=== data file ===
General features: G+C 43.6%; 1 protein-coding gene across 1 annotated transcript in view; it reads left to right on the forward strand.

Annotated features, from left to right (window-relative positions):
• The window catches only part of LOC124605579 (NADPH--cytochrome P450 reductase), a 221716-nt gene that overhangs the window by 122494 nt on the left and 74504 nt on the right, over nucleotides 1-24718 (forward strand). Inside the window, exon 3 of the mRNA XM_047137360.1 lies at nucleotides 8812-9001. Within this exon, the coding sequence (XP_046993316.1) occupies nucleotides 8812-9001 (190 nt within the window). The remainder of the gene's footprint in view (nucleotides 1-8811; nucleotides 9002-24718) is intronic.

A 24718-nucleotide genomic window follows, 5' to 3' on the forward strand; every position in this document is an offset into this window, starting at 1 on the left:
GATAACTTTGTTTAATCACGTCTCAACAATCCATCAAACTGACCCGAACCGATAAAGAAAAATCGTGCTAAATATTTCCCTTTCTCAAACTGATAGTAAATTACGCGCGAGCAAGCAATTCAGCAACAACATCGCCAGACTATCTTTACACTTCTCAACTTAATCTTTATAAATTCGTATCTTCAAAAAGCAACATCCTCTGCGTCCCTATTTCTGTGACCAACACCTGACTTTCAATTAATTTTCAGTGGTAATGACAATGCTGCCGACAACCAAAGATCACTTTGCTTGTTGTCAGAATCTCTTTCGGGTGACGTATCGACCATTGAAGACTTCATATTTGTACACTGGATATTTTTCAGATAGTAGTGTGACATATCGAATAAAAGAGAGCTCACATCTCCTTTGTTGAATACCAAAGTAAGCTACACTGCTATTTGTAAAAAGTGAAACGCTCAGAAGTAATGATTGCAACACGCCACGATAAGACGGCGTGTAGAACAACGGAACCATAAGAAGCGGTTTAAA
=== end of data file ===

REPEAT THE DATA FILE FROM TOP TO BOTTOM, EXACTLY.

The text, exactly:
General features: G+C 43.6%; 1 protein-coding gene across 1 annotated transcript in view; it reads left to right on the forward strand.

Annotated features, from left to right (window-relative positions):
• The window catches only part of LOC124605579 (NADPH--cytochrome P450 reductase), a 221716-nt gene that overhangs the window by 122494 nt on the left and 74504 nt on the right, over nucleotides 1-24718 (forward strand). Inside the window, exon 3 of the mRNA XM_047137360.1 lies at nucleotides 8812-9001. Within this exon, the coding sequence (XP_046993316.1) occupies nucleotides 8812-9001 (190 nt within the window). The remainder of the gene's footprint in view (nucleotides 1-8811; nucleotides 9002-24718) is intronic.

A 24718-nucleotide genomic window follows, 5' to 3' on the forward strand; every position in this document is an offset into this window, starting at 1 on the left:
GATAACTTTGTTTAATCACGTCTCAACAATCCATCAAACTGACCCGAACCGATAAAGAAAAATCGTGCTAAATATTTCCCTTTCTCAAACTGATAGTAAATTACGCGCGAGCAAGCAATTCAGCAACAACATCGCCAGACTATCTTTACACTTCTCAACTTAATCTTTATAAATTCGTATCTTCAAAAAGCAACATCCTCTGCGTCCCTATTTCTGTGACCAACACCTGACTTTCAATTAATTTTCAGTGGTAATGACAATGCTGCCGACAACCAAAGATCACTTTGCTTGTTGTCAGAATCTCTTTCGGGTGACGTATCGACCATTGAAGACTTCATATTTGTACACTGGATATTTTTCAGATAGTAGTGTGACATATCGAATAAAAGAGAGCTCACATCTCCTTTGTTGAATACCAAAGTAAGCTACACTGCTATTTGTAAAAAGTGAAACGCTCAGAAGTAATGATTGCAACACGCCACGATAAGACGGCGTGTAGAACAACGGAACCATAAGAAGCGGTTTAAA